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  • Writer's pictureDillon George

An Overview of the NBA’s Streaming Negotiations: How changing markets and new bidders may affect the league’s deal

By: Dillon George

March 26, 2024

Photo Credit: Sports Pro Media

Negotiations between the NBA, Disney, and Turner Network Television (TNT) have ramped up during the month of March. NBA Commissioner Adam Silver hopes to secure a record-breaking media rights deal for the league's broadcasts, and reports indicate that a renewed 10-year deal could be worth as much as $72 billion. For reference, the NBA's previous media rights deal (2014 through 2014) was worth just a third of that estimated figure ($24 billion in total).

The current value of the NBA’s international media rights is the highest among all U.S. sports leagues at a whopping $715M. Much of this value can be attributed to the league’s extremely strong social media presence, with 7 of the 10 most followed American athletes across all platforms hailing from the NBA (Sport Business Journal). Another factor which makes the NBA’s media rights so valuable is the league’s outstanding diversity and youth. In fact, as of the 2022-23 season, 56% of the league’s fans are under 44 years old, and 40% of them are non-white. In accordance with this statistic, a recent Playfly Fan Score study indicated that all demographics, especially ages 35-44, in the U.S. perceive the NBA as a league which is trending upward in popularity. 

However, the massive changes in the streaming landscape are the most important part of any potential media rights deal moving forward. Most notably, the recent bankruptcy of Diamond Sports - the holding company of America’s most prominent regional sports network (RSN), Bally Sports - has left nearly half of the NBA’s 30 teams hanging in limbo in regard to their future media rights revenue. This season, there was a 16% overall reduction in regional sports broadcasting revenue after many deals were revisited by the NBA and Bally. These teams have been granted a one-year bridge season (next season, for 2024-25) to either find a local over-the-air broadcast partner or negotiate a one-year deal with a Diamond-owned Bally RSN before the NBA’s new media rights deal begins in 2025-26. In terms of the national broadcasting circuit, the NBA’s new media rights deal will likely involve three “linear networks” (networks which operate their own streaming entity), with the leading candidates being Disney (ESPN/ABC), Turner (TNT), NBC, and Amazon (Amazon Prime Video) (Sport Business Journal). The NBA’s negotiating window with Disney and Turner ends on April 22nd, allowing them to talk with the other networks listed above for the time being.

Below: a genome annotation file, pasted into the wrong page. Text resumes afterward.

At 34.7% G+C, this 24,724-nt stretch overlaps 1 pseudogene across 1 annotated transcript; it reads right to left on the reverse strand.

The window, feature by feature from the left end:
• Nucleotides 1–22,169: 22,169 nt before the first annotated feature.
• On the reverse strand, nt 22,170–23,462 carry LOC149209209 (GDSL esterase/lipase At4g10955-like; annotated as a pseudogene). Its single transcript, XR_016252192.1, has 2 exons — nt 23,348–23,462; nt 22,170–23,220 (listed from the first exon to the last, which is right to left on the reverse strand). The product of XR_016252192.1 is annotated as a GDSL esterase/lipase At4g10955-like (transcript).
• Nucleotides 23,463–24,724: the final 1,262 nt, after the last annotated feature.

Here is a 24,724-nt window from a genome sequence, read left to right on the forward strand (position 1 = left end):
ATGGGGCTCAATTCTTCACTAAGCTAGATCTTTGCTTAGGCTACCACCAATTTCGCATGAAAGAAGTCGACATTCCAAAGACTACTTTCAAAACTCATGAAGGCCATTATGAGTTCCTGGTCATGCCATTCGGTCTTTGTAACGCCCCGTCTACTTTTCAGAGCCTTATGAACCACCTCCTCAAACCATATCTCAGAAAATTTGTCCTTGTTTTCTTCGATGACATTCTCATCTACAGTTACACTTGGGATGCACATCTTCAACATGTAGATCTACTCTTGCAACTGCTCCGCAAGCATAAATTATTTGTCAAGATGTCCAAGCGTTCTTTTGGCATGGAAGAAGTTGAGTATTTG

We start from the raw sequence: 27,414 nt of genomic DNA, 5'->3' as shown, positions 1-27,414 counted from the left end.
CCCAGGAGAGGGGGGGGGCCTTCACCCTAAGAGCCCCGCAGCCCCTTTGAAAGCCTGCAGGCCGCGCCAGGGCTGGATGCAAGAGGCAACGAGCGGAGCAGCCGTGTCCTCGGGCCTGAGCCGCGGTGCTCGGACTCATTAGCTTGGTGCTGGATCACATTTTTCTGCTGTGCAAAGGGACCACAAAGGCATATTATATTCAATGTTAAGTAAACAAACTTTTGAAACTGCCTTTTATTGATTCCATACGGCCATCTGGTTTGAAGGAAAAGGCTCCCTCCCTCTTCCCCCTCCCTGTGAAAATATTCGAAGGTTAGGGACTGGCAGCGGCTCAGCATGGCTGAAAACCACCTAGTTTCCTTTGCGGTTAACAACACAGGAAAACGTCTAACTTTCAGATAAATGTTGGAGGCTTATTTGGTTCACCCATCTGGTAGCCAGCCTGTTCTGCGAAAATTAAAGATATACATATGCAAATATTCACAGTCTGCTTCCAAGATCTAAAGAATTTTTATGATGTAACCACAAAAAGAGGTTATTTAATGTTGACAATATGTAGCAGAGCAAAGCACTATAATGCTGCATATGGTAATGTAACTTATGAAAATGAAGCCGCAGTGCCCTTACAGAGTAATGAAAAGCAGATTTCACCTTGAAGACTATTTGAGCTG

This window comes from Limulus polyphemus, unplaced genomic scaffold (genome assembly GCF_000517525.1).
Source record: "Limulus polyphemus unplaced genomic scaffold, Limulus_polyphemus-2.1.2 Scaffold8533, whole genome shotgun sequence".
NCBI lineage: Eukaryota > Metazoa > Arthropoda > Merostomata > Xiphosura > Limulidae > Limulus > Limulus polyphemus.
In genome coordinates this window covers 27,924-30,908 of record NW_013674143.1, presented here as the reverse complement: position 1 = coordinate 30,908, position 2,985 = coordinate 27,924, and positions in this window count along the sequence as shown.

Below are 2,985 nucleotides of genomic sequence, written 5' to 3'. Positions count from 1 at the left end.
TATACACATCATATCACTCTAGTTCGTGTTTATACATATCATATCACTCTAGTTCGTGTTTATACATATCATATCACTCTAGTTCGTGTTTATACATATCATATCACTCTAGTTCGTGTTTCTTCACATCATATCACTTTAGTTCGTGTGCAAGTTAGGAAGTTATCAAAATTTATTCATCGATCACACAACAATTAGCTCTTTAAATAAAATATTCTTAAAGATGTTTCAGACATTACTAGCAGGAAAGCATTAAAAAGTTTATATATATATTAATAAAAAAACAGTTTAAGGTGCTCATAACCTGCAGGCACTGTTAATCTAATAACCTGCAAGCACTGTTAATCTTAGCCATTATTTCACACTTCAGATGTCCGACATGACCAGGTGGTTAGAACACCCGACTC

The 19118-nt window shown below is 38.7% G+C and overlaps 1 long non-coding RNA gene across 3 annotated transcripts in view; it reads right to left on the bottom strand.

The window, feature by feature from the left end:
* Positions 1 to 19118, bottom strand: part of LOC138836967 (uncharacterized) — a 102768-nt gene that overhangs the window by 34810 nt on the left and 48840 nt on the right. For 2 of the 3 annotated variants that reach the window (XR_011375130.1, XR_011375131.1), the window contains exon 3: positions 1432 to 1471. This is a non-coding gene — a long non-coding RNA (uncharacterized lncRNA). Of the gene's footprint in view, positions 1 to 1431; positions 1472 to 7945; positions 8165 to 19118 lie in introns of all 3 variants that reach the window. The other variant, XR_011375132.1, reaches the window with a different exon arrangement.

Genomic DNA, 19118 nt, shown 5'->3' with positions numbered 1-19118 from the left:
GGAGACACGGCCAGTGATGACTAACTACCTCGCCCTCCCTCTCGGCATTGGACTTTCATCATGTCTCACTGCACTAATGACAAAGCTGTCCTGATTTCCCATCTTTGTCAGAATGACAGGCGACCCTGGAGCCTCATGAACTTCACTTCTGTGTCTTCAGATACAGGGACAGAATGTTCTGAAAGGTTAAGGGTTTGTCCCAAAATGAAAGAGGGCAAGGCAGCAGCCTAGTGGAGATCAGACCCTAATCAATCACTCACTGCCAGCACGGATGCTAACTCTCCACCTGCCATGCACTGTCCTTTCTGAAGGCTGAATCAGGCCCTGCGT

With traditional streaming platforms such as Netflix and Amazon Prime Video beginning to dip their toes into the lucrative realm of live sports broadcasting, it will be interesting to see whether they are inserted into the framework of the NBA's media rights distribution moving forward. Whatever the case, the recent introduction of the NBA Cup and the league's expanded playoff format (a Play-In Tournament for seeds 7 through 10 to decide the final two playoff spots in each conference) will make this new deal a financial and logistical indicator of what the future of the sports media business looks like.


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